Jay Oyakawa Explains Architectural End to Domestic Violence

Business, Health & Lifestyle

Since the 1970s, much more effort has been put into ending domestic violence. Even when those efforts haven’t been explored publicly, the past few decades have seen an increase in addressing the issue and its victim. One little considered aspect of the solution is domestic abuse shelters, and what they should look like. Jay Oyakawa explains that a number of leading architects are now finding this to be a crucial element in aiding victims.

In the past, shelters have typically been single-family homes repurposed to house larger numbers of people. Women seeking shelter were often crowded into these residences until a more permanent solution for their housing arose. In many cases, they ended up stuck in a cramped apartment for months, and even years.Jay Oyakawa

Unfortunately, these living situations were often just as stressful as those the women had escaped from. For women at the most difficult time in their lives, sharing cramped quarters with another emotionally fragile person, often for an undetermined amount of time, isn’t conducive to healing.

Researchers are now saying that this clearly isn’t the best model, it was simply the available solution at the time. Although that model still persists, there are a number of people working to make a change. Margaret Hobart of the Washington State Coalition Against Domestic Violence is a powerful voice in the community. The coalition has joined forces with Mahlum, an architectural firm, and Building Dignity, a website. Together they have begun to design new options for women seeking shelter.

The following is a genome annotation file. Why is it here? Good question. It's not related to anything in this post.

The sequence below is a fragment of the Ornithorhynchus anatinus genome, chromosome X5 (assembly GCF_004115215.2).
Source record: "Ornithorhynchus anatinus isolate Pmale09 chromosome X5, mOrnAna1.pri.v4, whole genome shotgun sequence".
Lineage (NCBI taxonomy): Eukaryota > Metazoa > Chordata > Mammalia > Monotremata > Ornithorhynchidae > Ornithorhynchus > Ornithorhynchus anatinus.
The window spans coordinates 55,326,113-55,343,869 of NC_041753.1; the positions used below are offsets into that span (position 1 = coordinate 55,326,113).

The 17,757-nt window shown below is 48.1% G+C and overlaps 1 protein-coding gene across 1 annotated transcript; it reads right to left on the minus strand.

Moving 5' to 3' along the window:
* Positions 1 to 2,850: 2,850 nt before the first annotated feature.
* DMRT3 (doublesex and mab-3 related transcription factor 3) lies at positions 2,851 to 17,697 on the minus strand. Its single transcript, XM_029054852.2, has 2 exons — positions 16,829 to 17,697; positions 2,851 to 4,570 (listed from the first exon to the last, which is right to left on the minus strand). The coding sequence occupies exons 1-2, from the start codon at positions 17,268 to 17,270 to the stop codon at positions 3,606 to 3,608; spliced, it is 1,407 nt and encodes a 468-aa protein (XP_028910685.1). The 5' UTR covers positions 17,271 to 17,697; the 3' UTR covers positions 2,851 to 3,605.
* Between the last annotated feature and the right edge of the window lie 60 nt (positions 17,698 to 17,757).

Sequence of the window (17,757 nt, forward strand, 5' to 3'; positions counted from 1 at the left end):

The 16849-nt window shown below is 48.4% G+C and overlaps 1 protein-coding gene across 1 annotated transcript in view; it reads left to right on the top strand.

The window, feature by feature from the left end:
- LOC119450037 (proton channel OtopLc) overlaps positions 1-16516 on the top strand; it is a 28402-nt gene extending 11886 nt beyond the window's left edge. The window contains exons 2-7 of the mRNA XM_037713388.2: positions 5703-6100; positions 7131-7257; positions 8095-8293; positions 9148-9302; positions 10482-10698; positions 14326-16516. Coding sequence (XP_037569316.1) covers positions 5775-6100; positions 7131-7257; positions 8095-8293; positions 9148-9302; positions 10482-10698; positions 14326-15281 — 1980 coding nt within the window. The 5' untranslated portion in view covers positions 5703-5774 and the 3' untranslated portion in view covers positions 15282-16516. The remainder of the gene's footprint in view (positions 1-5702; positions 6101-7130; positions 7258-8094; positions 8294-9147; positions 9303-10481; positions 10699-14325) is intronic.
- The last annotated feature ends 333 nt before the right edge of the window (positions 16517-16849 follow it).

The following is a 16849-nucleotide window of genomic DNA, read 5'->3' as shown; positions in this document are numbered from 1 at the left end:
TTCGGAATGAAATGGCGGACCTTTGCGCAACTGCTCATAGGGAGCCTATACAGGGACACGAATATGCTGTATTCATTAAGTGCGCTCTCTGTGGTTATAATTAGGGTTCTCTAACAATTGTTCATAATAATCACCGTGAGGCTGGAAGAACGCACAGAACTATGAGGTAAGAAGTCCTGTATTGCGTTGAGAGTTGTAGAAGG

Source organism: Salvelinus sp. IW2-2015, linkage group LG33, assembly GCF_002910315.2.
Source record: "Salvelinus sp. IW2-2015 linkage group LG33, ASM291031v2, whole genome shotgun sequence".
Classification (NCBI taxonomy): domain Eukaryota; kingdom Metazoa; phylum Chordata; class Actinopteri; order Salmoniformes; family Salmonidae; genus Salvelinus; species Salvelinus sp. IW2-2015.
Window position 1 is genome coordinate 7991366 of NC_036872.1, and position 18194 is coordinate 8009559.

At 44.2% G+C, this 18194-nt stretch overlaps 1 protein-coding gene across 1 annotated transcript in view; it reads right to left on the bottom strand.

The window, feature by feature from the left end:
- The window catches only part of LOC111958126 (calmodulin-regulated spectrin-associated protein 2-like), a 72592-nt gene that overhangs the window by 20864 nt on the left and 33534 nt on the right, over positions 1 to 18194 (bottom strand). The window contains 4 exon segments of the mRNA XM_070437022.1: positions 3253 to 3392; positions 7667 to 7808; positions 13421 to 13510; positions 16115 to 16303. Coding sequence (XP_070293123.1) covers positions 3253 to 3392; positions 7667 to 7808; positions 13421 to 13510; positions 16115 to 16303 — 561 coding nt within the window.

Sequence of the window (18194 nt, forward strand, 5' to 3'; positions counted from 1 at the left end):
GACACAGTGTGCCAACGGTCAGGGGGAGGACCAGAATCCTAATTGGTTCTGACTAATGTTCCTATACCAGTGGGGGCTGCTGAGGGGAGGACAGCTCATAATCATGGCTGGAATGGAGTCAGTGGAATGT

In traditional shelters, women often felt more powerless in their new homes than their old ones. Even free from violent assault, they were forced into strange surroundings with a number of new rules and regulations while essentially hiding. With modern technology, it’s impossible to hide for long, however. There are countless ways for an abuser to find his victim after she’s left their home. Abusers rarely, if ever, opt for direct confrontation, however.

Now, those responsible for the design of domestic abuse shelters are coming up with new plans. These new homes are designed in the style of apartment buildings. Each woman gets her own warm and welcoming room. The homes are designed to nourish the residents and aid in recuperation. These shelters are open and involved with the community. New domestic abuse shelters are finally designed to heal inhabitants, rather than hide them.

Jay Oyakawa is a veteran of the real estate industry; for nearly two decades he has helped families get into the homes of their dreams. He firmly believes that every home should be a shelter to those who inhabit it. 

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